Maybe it seems to some of my readers that this whole “Christian Patriarchy” is just one of those sub-culture issue about which Christians like to get their knickers in a twist, and maybe it seems like I need to “just get over it” and accept that there were problems with my family and move on with life. Everyone has their own issues, right?
I would posit that both these reactions are understandable, and that, in a way, I would agree. First: Christians too often care about things that shouldn’t matter, and neglect that which is vital to their identity as Christians (Jesus, grace, forgiveness, etc.). Second: yes, life is hard and everyone has their own story to tell and everyone has their own intensely personal pain to wrestle. Mine is not unusual and mine is not particularly remarkable. I’m not asking you to give me sympathy, I’m not out to get my parents (they’re super nice and I really admire them), and I’m not out to get a memoir deal with a big publisher.
However, I still feel compelled to write about Christian Patriarchy and the detrimental effects that this philosophy of God, life, and family has on churches, women, children, and good heavens, yes! the men involved in and affected by CP.
The reason this issue is so important is that CP–being primarily derived from interpretations of Scripture and reinforced by assertions about God’s character–is at its heart an issue of essential beliefs about God, his nature, and the nature of his relationship with man.
Christian Patriarchy assumes a particularly pernicious interpretation of the gospel, and does not reflect, at all, the God that I know or the grace that He has chosen to define His relationship with mankind. Because a right view of God and grace is vital to a saving faith in Jesus Christ, I feel that I have a sort of moral obligation to “give a damn” about what this school of thought teaches, and if I can intelligently engage with it to the furtherance of a right understanding of grace, I will do so.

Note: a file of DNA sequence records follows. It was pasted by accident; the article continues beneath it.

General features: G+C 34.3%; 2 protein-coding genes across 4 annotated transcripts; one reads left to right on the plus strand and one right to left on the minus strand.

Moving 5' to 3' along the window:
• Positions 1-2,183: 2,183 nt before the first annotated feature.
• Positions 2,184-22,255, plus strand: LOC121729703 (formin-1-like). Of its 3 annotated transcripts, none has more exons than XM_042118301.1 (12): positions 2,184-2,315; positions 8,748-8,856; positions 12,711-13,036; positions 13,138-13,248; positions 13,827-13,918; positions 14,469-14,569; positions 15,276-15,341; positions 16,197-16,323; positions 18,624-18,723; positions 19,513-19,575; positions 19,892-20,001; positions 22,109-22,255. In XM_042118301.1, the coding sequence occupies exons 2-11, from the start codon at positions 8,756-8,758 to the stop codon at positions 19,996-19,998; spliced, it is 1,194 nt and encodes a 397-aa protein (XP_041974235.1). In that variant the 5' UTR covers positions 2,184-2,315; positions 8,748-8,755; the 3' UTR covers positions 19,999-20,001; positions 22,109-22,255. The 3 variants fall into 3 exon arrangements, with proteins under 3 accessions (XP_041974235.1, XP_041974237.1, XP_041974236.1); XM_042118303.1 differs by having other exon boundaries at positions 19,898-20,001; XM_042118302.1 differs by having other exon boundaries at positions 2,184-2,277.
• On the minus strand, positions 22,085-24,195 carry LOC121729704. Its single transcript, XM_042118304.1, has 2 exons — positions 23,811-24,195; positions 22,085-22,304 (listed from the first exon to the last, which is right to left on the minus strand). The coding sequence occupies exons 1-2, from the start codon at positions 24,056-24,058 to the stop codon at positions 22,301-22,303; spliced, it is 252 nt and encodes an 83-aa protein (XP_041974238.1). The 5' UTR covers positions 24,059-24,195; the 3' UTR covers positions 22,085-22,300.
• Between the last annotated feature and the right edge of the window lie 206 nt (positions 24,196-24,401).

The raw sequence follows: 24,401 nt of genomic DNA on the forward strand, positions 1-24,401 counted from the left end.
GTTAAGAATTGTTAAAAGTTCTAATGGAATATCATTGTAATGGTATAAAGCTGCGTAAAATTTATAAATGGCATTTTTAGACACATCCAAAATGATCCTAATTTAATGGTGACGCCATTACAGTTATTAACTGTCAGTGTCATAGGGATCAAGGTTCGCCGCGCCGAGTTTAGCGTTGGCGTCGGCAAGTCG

I don’t think I can “fix” this issue or even that I have to “win” an argument about whether or not CP is based in heresy. But as someone who has encountered radical grace in my recovery from the legalistic oppression of CP, I have a sort of “mama bear” reaction when I see friends or acquaintances burdened by the mental guilt of CP’s “gospel” and live in a horizon-less, black-and-white world, when there are colors and shadows and sunrises to be found in living without striving to patch oneself together to achieve man-made approval. (Other elements of CP wake in me grief and compassion–more on that in another post.)
Let me unpack this in a bit more detail.
Christian Patriarchy assumes that God demands His people to be separate from the world, citing the Old Testament to back this up, as well as choice selections from Romans.
The idea is, that if His people are to be like Him, they can’t be like the world (e.g. sinful) and so they must live in a radically different manner from the world and separate themselves from sinful people. This thinking makes sense, on some levels, but it goes awry when they handily overlook the fact that there are two different sorts of separation going on between the OT and the NT, reflective of two different covenants with God and two different types of relationship between God and man.